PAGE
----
A new insidious threat reared its head yesterday when a provision eliminating the individual mandate was added to the Senate version of the tax bill.
Fellow Mainers, please let Senator Collins know this is unacceptable.
As many of you know, the mandate works to bring everyone into the system. Without it, the CBO estimates 13 million fewer people would be covered and premiums would rise 10% over the baseline increase.
Note that the CBO analysis assumes all else being equal, we still have the threat of the changes encouraged by the Executive Order (Donald Trump’s Terrible Executive Order on Health Care).
For those needing a refresher, Paul Krugman provides this explanation of why the mandate is needed (remember the three-legged stool?):
"It starts by requiring that insurers offer the same plans, at the same prices, to everyone, regardless of medical history. This deals with the problem of pre-existing conditions. On its own, however, this would lead to a “death spiral”: healthy people would wait until they got sick to sign up, so those who did sign up would be relatively unhealthy, driving up premiums, which would in turn drive out more healthy people, and so on.
So insurance regulation has to be accompanied by the individual mandate, a requirement that people sign up for insurance, even if they’re currently healthy. And the insurance must meet minimum standards: Buying a cheap policy that barely covers anything is functionally the same as not buying insurance at all.
But what if people can’t afford insurance? The third leg of the stool is subsidies that limit the cost for those with lower incomes. For those with the lowest incomes, the subsidy is 100 percent, and takes the form of an expansion of Medicaid.
The key point is that all three legs of this stool are necessary. Take away any one of them, and the program can’t work."
Source: Three Legs Good, No Legs Bad
As you read about events, please don't be fooled by the bone being tossed of the Alexander Murray bill being approved in tandem with the tax bill. Given the way the premium subsidy changes played out, Alexander Murray would end up cutting subsidies for some and doing little to stabilize the markets. Senator Murray has already indicated that she would not support passage of her bill in light of the mandate being eliminated.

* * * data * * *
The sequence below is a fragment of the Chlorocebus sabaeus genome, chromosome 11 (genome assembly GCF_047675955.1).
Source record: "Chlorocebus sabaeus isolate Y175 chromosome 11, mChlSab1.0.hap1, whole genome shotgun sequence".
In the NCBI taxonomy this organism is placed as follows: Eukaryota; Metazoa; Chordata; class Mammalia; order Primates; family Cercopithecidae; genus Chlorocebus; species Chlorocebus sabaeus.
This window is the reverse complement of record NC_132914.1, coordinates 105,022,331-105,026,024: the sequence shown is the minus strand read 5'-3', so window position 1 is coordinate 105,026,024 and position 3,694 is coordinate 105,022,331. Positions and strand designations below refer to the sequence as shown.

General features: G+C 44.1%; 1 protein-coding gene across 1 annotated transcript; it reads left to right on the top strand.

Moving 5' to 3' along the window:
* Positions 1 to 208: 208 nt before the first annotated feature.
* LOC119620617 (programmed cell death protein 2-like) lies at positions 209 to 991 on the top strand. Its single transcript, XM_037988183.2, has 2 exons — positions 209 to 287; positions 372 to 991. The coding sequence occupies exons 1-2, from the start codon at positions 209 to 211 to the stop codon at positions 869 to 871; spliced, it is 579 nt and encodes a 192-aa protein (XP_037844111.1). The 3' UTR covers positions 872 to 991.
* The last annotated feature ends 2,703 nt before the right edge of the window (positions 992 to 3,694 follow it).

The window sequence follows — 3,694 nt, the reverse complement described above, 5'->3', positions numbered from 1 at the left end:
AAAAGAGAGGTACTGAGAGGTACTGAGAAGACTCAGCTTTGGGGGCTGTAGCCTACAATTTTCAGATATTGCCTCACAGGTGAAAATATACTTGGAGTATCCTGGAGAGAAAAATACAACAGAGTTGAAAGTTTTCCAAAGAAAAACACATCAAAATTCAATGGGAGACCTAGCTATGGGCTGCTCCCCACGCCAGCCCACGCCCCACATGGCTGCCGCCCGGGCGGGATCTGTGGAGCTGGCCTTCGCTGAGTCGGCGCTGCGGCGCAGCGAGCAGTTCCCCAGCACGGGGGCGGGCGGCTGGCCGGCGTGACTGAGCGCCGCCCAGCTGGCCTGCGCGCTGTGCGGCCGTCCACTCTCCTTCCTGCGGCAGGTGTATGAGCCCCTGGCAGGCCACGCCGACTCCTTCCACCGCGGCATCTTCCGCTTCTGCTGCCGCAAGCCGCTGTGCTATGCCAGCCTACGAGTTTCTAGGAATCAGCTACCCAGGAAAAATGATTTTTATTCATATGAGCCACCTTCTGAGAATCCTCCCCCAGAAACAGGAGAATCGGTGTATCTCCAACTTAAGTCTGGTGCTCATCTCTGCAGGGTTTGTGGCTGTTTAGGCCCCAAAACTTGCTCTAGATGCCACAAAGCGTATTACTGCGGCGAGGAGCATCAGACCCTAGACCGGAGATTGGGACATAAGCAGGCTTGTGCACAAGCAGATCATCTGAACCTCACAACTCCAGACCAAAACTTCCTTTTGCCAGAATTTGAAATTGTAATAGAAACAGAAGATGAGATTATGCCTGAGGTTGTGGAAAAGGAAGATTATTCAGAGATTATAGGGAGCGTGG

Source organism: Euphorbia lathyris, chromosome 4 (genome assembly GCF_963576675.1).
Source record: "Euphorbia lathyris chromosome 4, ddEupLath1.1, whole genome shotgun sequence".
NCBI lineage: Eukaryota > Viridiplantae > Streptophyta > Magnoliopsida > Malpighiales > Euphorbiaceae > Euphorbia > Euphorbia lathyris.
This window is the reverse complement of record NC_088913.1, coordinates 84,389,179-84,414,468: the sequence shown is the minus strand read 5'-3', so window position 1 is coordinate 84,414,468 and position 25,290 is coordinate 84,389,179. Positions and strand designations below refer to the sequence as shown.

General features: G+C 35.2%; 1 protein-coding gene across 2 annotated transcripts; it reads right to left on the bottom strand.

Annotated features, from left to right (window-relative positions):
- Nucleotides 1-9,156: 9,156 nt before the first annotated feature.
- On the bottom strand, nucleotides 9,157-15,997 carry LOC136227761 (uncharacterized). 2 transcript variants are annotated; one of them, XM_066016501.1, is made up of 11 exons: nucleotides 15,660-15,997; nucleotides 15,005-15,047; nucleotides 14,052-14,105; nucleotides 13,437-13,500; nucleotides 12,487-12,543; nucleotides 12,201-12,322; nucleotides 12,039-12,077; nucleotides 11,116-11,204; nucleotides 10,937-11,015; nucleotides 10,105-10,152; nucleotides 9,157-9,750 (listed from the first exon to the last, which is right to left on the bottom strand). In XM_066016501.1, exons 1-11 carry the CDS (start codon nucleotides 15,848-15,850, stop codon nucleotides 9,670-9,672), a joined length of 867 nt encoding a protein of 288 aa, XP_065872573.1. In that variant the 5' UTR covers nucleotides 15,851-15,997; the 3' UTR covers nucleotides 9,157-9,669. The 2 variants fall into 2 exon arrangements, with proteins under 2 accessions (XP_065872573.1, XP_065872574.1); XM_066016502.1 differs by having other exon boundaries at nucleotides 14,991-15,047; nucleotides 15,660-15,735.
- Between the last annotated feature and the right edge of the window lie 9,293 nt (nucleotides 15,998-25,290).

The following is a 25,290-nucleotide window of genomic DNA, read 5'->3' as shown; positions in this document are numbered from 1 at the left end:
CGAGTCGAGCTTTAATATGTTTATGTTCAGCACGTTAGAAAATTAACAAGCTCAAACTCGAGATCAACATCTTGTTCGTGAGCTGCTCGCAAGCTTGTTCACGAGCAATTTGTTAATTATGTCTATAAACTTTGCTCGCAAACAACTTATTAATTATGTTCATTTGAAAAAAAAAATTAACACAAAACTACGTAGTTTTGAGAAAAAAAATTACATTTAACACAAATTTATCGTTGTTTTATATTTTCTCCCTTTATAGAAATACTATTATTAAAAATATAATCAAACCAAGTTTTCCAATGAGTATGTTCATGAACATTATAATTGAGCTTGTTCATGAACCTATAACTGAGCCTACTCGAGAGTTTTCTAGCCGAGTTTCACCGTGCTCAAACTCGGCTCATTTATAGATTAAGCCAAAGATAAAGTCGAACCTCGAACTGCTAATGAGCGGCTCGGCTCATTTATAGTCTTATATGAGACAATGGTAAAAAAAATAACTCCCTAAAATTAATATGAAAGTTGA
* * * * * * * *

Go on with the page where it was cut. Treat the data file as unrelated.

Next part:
"But Ms. Murray rejected any suggestion that the mandate repeal could be paired with her legislation.
“That is the exact opposite of what we should be doing,” she said. “Americans have stood up and spoken loudly for the last year saying they do not want the markets destabilized, and their provision in the tax bill that they are talking about will really destabilize the marketplaces.”"
There are many reasons to object to the tax bill. Another one of relevance to the health care discussion is the CBO report yesterday that the GOP tax bill could spur $25 billion in Medicare cuts.
I don't usually include a call to action in my writings, I try and explain a situation as I understand it and leave the rest to you. But this time is different. Without trying to be hyperbolic, I believe that passage of the Senate tax bill would be the beginning of the end of the ACA as a functioning law.
If you are a fellow Mainer, please let Senator Collins know how you feel. And if you've found this piece helpful, please share.